|US5196267 *||Jun 21, 1991||Mar 23, 1993||Allied-Signal Inc.||Process for coating silica spheres|
|US5232775||Oct 23, 1990||Aug 3, 1993||Minnesota Mining And Manufacturing Company||Semi-conducting static-dissipative polymeric composites|
|US5501871 *||May 16, 1994||Mar 26, 1996||Innovation Associates, Inc.||Thermal insulating material and method of manufacturing same|
|US5614255 *||Jul 9, 1996||Mar 25, 1997||Japan As Represented By Director General Of Agency Of Industrial Science And Technology||Method for the preparation of vitreous hollow microspheres|
|US5667726||Jan 25, 1994||Sep 16, 1997||Mitsui Petrochemical Industries, Ltd.||Highly light-transmitting dust protective film, process for preparation thereof and dust protective member|
|US5670209 *||Jan 23, 1996||Sep 23, 1997||Brite-Line Technologies, Inc.||High brightness durable retro-reflecting microspheres and method of making the same|
|US5674624 *||Dec 17, 1993||Oct 7, 1997||Mitsui Petrochemical Industries, Ltd.||Highly light-transmitting dust protective film, and dust protective member|
|DE4134839A1||Oct 22, 1991||Apr 30, 1992||Minnesota Mining & Mfg||Halbleitende ladungsableitende polymerverbundstoffe|
|EP0482821A1||Oct 16, 1991||Apr 29, 1992||Mitsui Petrochemical Industries, Ltd.||Highly light-transmitting dust protective film, process for preparation thereof and dust protective member|
|EP0573706A1||May 26, 1992||Dec 15, 1993||Hunting Industrial Coatings Ltd.||Coating composition containing metal-coated microspheres exhibiting improved resistance to environmental attack of metallic substrates|
|Citing Patent||Filing date||Publication date||Applicant||Title|
|US7651563||Jan 26, 2010||James Hardie Technology Limited||Synthetic microspheres and methods of making same|
|US7658794||Apr 15, 2003||Feb 9, 2010||James Hardie Technology Limited||Fiber cement building materials with low density additives|
|US7666505||Aug 25, 2003||Feb 23, 2010||James Hardie Technology Limited||Synthetic microspheres comprising aluminosilicate and methods of making same|
|US7727329||Feb 28, 2008||Jun 1, 2010||James Hardie Technology Limited||Fiber cement building materials with low density additives|
|US7744689 *||Jun 29, 2010||James Hardie Technology Limited||Alkali resistant glass compositions|
|US7754320||Jul 13, 2010||James Hardie Technology Limited||Composite fiber cement article with radiation curable component|
|US7878026||Feb 1, 2011||James Hardie Technology Limited||Synthetic microspheres and methods of making same|
|US7897534||Apr 16, 2009||Mar 1, 2011||James Hardie Technology Limited||Manufacture and use of engineered carbide and nitride composites|
|US7993570||Oct 7, 2003||Aug 9, 2011||James Hardie Technology Limited||Durable medium-density fibre cement composite|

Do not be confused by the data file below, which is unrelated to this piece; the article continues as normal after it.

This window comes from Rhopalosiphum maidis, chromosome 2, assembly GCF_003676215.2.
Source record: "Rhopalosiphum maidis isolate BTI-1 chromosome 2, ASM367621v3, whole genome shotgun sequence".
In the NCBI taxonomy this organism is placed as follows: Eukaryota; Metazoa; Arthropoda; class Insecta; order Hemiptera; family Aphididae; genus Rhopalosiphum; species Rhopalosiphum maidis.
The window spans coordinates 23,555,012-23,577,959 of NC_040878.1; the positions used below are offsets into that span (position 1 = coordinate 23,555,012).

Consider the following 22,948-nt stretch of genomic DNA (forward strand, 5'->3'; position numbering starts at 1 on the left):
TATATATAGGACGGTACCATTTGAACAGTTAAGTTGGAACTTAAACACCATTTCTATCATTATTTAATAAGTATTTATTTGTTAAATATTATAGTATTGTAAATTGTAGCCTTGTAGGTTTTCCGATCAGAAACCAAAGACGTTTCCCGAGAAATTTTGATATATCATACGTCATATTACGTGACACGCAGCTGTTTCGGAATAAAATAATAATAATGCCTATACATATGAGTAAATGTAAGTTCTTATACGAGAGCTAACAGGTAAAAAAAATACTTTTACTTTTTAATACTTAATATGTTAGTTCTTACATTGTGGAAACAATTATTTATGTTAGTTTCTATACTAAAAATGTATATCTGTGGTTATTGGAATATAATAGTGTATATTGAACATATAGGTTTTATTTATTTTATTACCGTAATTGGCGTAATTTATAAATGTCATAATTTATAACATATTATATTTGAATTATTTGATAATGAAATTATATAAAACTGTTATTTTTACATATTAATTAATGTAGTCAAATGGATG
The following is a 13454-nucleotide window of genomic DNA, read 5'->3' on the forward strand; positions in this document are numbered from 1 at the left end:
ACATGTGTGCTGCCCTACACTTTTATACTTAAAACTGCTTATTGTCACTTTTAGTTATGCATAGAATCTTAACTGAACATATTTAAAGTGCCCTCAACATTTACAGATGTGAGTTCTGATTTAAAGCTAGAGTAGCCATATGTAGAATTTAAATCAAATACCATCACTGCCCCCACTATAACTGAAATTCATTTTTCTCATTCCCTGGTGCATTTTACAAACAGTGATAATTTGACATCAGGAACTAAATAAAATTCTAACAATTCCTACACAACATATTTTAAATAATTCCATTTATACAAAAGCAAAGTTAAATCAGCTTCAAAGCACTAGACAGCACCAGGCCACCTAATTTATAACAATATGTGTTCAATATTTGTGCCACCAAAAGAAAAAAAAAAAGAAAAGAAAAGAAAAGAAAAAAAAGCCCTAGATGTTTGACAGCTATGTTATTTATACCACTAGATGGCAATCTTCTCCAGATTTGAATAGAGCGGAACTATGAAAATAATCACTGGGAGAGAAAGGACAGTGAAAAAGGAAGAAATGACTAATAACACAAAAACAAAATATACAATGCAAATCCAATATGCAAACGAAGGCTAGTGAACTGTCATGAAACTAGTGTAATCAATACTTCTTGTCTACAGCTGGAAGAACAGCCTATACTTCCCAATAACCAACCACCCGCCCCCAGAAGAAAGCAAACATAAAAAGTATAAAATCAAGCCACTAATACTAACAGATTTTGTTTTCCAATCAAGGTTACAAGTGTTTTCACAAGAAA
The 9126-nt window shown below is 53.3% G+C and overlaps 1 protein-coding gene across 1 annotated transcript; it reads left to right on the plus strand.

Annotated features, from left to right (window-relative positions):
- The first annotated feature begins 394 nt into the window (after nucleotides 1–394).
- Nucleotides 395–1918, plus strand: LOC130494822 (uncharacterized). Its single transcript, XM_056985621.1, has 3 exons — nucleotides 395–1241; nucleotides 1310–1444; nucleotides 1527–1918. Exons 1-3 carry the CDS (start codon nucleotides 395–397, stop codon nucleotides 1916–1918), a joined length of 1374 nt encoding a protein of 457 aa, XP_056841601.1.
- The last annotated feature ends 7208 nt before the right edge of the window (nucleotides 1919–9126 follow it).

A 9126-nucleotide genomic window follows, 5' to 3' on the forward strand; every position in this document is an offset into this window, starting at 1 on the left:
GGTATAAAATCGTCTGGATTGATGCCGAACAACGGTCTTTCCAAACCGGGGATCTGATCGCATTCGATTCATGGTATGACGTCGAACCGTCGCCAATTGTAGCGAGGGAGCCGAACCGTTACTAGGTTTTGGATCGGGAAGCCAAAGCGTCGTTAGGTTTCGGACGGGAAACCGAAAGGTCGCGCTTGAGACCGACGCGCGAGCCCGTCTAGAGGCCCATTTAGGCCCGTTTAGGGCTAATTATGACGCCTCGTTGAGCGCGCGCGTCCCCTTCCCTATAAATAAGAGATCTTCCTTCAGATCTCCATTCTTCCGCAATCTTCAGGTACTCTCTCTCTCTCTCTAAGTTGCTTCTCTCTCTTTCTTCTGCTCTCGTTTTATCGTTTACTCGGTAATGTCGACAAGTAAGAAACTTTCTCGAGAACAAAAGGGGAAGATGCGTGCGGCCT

|US7998571||Aug 16, 2011||James Hardie Technology Limited||Composite cement article incorporating a powder coating and methods of making same|
|US8182606||May 22, 2012||James Hardie Technology Limited||Fiber cement building materials with low density additives|
|US8603239||Apr 25, 2012||Dec 10, 2013||James Hardie Technology Limited||Fiber cement building materials with low density additives|
|US8609244||Dec 8, 2006||Dec 17, 2013||James Hardie Technology Limited||Engineered low-density heterogeneous microparticles and methods and formulations for producing the microparticles|
|US8993462||Apr 12, 2007||Mar 31, 2015||James Hardie Technology Limited||Surface sealed reinforced building element|
|US20030205172 *||Apr 15, 2003||Nov 6, 2003||Gleeson James A.||Fiber cement building materials with low density additives|
|US20040079260 *||Aug 25, 2003||Apr 29, 2004||Amlan Datta||Synthetic microspheres and methods of making same|
|US20040080063 *||Aug 25, 2003||Apr 29, 2004||Amlan Datta||Synthetic microspheres and methods of making same|
|US20040081827 *||Aug 25, 2003||Apr 29, 2004||Amlan Datta||Synthetic microspheres and methods of making same|
|US20050208285 *||Jan 12, 2005||Sep 22, 2005||David Lyons||Composite fiber cement article with radiation curable component|
|US20050260345 *||Jul 6, 2005||Nov 24, 2005||Applied Materials, Inc.||Apparatus for electroless deposition of metals onto semiconductor substrates|
|US20060024480 *||Jul 11, 2005||Feb 2, 2006||David Lyons||Composite cement article incorporating a powder coating and methods of making same|
|US20060240967 *||Feb 24, 2006||Oct 26, 2006||Hamid Hojaji||Alkali resistant glass compositions|
|US20060288909 *||Oct 7, 2003||Dec 28, 2006||James Hardie International Finance B.V.||Durable medium-density fibre cement composite|
|US20080096018 *||Dec 8, 2006||Apr 24, 2008||James Hardie International Finance B.V.||Engineered low-density heterogeneous microparticles and methods and formulations for producing the microparticles|
|US20080203365 *||Feb 28, 2008||Aug 28, 2008||Gleeson James A||Fiber Cement Building Materials With Low Density Additives|
|US20090146108 *||Nov 6, 2008||Jun 11, 2009||Amlan Datta||Methods and Formulations for Producing Low Density Products|
|US20090151283 *||Feb 15, 2006||Jun 18, 2009||James Hardie International Finance B.V.||Flooring sheet and modular flooring system|
|US20090200512 *||Apr 16, 2009||Aug 13, 2009||Giang Biscan||Manufacture and Use of Engineered Carbide and Nitride Composites|
|US20100242802 *||Jun 7, 2010||Sep 30, 2010||Gleeson James A||Fiber cement building materials with low density additives|
|U.S. Classification||427/216, 427/376.1, 427/212, 427/226, 427/397.7|
|Cooperative Classification||C03C2217/214, C03C17/25, C03C2218/11|
|Nov 1, 1999||AS||Assignment|
Owner name: MARTINSWERK GMBH FUR CHEMISCHE UND METALLURGISCHE
Free format text: ASSIGNMENT OF ASSIGNORS INTEREST;ASSIGNOR:BROWN, NEIL;REEL/FRAME:010357/0555
Effective date: 19991020
|Jul 28, 2004||REMI||Maintenance fee reminder mailed|
|Jan 10, 2005||LAPS||Lapse for failure to pay maintenance fees|
|Mar 8, 2005||FP||Expired due to failure to pay maintenance fee|
Effective date: 20050109